The Spending Review and Access to Higher Education: The data so far…
It is possible to argue that today’s Spending Review announcement hasn’t been as bad as it could have been for widening access to higher education. In the run-up to today, many expected that the funding HEFCE provides universities and colleges to support students from disadvantaged backgrounds would be cut deeply.
Many also expected to see the demise of the £150m National Scholarship Programme which, despite only being introduced last September, has indeed been a victim of the cuts. So it might surprise some to see that the NSP won’t be completely scrapped, but reduced to £50m and reprioritised around postgraduate students.
So overall, is this a good settlement for widening access and participation? As is so often the case, only time will tell. Based on what we’ve heard today, we did a rough-and-ready sketch of how investment to support disadvantaged students could play out over the next few years. It only highlights quite how much we don’t yet know, and quite how much remains to be decided.
Firstly, there’s today’s announcement that £45 million will need to be cut from HEFCE’s teaching budget in the next spending period. On top of that, BIS still has £1 billion to shave off its existing spending settlement by 2014/15 – to be found wherever ministers feel they can make savings. We can expect them to scrutinise existing levels of WP funding as part of this.
The Government is not the only source of investment in widening access to HE. Universities and colleges re-invest a portion of their tuition fee income in this as well – taking the total expected support for students from disadvantaged backgrounds to around £1bn in 2013-14. We’ve included this institutional spending in our chart alongside direct Government funding, using data published by OFFA on the commitments made by institutions in their access agreements up to 2016-17.
Looking at the solid lines on the chart, it’s clear there has already been some rearrangement of the sources of support for disadvantaged students over the last few years. Thinking about what’s been thrown into the mix today, we might be in for further rearrangement as we try to join the dotted lines.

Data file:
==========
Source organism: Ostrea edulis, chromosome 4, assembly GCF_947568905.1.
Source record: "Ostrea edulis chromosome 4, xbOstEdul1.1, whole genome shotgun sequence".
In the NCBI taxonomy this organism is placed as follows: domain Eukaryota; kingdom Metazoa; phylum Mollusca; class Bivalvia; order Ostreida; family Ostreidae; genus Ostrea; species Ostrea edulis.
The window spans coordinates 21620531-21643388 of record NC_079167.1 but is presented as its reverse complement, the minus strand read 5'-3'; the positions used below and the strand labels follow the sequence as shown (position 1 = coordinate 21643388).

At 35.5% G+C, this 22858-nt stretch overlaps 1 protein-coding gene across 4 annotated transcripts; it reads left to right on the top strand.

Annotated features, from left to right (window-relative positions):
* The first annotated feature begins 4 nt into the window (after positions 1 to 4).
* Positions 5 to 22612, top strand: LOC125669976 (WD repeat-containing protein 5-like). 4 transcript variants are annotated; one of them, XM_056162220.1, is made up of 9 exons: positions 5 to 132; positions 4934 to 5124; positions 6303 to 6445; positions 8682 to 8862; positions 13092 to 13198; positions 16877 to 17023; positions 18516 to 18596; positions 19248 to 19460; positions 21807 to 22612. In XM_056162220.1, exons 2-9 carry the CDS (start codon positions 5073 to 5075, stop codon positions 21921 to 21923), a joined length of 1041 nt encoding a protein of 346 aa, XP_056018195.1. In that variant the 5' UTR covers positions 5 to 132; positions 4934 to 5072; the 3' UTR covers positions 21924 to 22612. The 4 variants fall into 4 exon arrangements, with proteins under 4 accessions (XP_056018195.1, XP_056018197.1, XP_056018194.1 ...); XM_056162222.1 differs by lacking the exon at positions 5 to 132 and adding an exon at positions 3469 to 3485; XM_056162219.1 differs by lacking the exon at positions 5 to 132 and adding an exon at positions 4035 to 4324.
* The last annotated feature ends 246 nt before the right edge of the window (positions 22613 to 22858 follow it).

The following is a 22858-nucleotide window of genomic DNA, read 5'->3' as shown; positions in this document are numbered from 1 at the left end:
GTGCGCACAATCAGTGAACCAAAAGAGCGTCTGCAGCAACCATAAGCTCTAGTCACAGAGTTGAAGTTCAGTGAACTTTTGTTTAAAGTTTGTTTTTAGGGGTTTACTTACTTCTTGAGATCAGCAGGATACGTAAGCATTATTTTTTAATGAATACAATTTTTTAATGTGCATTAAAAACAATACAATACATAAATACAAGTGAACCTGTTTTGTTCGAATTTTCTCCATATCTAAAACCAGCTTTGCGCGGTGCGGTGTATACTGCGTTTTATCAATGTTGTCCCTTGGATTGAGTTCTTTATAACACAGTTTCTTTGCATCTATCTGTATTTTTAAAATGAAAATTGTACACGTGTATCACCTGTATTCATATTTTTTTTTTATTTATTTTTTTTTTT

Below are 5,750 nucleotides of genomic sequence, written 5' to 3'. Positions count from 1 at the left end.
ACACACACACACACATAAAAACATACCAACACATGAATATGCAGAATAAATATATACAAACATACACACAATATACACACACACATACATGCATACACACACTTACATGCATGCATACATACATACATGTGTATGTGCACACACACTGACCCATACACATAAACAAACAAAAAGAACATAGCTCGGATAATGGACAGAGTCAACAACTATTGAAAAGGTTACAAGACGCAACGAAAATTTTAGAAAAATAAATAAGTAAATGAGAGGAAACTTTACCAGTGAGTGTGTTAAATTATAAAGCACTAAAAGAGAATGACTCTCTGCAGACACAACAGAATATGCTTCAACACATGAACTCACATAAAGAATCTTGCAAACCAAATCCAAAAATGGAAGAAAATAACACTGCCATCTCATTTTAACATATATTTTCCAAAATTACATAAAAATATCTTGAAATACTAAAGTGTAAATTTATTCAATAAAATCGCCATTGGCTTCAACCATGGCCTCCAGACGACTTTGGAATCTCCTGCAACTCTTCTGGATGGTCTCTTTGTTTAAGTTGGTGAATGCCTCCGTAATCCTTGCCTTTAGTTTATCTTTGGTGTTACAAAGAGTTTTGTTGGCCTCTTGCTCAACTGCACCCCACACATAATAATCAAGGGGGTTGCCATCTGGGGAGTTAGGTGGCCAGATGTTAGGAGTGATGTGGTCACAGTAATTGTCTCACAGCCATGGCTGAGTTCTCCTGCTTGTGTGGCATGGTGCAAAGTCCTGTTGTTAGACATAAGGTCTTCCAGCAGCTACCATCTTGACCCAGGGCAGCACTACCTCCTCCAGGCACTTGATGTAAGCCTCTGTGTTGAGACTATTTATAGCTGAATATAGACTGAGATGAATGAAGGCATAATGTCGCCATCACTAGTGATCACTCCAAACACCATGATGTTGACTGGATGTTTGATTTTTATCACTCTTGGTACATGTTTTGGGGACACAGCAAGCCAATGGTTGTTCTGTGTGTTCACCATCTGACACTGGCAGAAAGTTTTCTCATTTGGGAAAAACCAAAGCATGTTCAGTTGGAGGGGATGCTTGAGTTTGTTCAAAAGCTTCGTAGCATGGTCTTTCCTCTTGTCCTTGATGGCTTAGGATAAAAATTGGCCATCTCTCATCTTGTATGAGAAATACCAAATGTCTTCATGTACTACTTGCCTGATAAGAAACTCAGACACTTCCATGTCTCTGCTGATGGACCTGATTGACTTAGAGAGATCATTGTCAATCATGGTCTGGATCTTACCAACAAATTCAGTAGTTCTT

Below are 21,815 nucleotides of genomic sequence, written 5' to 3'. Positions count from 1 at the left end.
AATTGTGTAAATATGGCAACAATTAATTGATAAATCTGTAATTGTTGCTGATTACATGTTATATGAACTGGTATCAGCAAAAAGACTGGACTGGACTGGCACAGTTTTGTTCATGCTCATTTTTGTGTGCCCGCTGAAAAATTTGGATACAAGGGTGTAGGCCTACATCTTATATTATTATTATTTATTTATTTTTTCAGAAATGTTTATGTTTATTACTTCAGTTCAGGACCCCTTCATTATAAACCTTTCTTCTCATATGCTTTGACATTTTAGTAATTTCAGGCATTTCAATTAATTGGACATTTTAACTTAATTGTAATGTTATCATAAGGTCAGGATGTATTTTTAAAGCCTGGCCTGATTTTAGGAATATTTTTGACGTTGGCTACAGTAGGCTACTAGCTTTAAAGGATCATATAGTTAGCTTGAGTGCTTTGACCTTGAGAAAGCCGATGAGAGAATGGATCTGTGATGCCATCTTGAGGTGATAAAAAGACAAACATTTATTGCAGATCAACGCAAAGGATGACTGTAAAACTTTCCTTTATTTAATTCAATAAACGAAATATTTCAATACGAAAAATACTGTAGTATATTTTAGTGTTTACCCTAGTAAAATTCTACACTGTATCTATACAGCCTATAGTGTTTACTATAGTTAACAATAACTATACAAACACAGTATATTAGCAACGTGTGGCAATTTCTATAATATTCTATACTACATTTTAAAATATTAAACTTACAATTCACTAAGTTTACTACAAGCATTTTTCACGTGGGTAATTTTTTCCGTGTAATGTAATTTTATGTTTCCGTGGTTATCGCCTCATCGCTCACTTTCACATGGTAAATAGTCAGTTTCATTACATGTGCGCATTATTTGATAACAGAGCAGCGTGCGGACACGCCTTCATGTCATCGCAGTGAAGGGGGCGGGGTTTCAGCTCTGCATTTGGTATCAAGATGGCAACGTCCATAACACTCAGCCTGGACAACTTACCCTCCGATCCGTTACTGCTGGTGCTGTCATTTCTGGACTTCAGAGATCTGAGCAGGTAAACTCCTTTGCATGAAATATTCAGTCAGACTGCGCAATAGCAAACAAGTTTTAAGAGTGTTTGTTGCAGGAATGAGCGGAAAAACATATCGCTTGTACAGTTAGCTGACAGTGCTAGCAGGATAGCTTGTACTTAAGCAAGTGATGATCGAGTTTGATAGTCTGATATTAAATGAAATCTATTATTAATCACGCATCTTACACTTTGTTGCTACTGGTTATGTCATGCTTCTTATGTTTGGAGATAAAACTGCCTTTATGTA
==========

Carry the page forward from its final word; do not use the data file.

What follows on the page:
In fact, all we can be certain about at the moment is that direct Government investment in access and widening participation is going to fall – largely because of today’s announcement about the NSP. Beyond that there are many questions. Will Government expect universities and colleges to fill the gap by investing more student fee income – as has been the trend in recent years? What will happen to NSP match funding – currently eligible as part of overall access agreement spending? Here the most recent trend has been downward. Will we expect to spend less overall – and with what consequences for social mobility and the distribution of human capital? How will the sector balance its spending between outreach (mainly paid for out of student tuition fees) and funding to support student success and retention (mainly paid for by HEFCE – at least for the time being)? And will some institutions feel this harder than others?
The Spending Review prompts as many questions as it provides answers for the future of WP spending and activity.
Nick Johnstone – Senior Policy Advisor, GuildHE